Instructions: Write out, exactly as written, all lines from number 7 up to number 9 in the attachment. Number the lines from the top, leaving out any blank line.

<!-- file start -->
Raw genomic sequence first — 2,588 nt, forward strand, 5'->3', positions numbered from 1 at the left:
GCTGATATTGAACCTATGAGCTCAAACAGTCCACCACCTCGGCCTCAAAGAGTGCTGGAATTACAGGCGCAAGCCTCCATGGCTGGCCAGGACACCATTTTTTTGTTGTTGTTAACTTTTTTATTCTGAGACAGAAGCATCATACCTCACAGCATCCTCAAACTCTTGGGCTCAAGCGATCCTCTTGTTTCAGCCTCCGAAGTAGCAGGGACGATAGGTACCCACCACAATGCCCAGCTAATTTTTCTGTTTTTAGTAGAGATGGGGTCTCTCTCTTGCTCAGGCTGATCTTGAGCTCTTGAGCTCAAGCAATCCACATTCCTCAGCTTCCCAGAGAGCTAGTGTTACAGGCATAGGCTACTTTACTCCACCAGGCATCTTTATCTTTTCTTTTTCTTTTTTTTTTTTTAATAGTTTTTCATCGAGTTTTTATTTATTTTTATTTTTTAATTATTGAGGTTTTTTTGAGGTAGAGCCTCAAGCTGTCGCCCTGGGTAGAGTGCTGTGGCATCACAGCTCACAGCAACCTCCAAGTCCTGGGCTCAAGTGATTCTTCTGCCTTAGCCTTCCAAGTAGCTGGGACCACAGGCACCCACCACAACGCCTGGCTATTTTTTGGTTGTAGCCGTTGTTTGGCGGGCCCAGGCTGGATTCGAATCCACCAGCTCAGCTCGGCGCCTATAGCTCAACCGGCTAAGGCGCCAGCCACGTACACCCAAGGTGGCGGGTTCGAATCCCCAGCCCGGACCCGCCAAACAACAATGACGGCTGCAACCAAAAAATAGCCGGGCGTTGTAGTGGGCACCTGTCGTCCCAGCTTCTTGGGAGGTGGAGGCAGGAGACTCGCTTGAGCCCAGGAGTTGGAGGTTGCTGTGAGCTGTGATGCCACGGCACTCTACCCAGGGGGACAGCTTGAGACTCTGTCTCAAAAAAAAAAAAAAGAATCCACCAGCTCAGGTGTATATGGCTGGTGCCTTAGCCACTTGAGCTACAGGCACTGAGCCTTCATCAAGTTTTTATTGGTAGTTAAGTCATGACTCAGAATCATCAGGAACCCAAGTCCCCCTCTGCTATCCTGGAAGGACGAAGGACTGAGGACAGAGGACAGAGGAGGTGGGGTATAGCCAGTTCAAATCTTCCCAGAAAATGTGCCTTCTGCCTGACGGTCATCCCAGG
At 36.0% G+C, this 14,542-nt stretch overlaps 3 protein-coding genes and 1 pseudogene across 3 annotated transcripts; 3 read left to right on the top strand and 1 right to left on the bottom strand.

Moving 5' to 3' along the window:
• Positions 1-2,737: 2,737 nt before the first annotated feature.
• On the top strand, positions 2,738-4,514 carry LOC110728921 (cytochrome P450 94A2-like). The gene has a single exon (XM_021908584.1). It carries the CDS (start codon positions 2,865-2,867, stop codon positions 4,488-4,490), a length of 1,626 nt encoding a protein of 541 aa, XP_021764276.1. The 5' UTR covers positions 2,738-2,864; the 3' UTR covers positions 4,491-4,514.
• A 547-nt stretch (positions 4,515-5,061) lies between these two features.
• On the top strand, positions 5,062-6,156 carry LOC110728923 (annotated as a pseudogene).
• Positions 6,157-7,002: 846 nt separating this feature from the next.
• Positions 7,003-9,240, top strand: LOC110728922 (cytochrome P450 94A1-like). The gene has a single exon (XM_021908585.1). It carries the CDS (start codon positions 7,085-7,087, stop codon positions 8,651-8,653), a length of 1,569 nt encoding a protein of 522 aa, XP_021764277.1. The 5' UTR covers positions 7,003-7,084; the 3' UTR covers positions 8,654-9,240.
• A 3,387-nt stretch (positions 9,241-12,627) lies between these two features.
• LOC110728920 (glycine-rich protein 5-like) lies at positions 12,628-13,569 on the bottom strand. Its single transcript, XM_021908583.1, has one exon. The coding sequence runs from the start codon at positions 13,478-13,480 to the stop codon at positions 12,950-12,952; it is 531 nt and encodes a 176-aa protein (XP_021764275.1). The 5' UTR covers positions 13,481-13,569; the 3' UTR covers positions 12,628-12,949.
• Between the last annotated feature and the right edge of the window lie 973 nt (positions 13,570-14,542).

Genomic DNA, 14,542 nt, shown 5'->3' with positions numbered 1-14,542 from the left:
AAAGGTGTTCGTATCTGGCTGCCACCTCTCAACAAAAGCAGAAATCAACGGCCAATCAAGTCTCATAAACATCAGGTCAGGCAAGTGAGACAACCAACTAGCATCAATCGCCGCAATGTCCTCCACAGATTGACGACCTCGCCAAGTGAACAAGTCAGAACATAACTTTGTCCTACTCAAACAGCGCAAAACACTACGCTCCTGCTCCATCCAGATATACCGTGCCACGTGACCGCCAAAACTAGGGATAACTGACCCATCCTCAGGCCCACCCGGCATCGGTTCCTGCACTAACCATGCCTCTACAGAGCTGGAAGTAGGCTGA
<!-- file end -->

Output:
• A 547-nt stretch (positions 4,515-5,061) lies between these two features.
• On the top strand, positions 5,062-6,156 carry LOC110728923 (annotated as a pseudogene).
• Positions 6,157-7,002: 846 nt separating this feature from the next.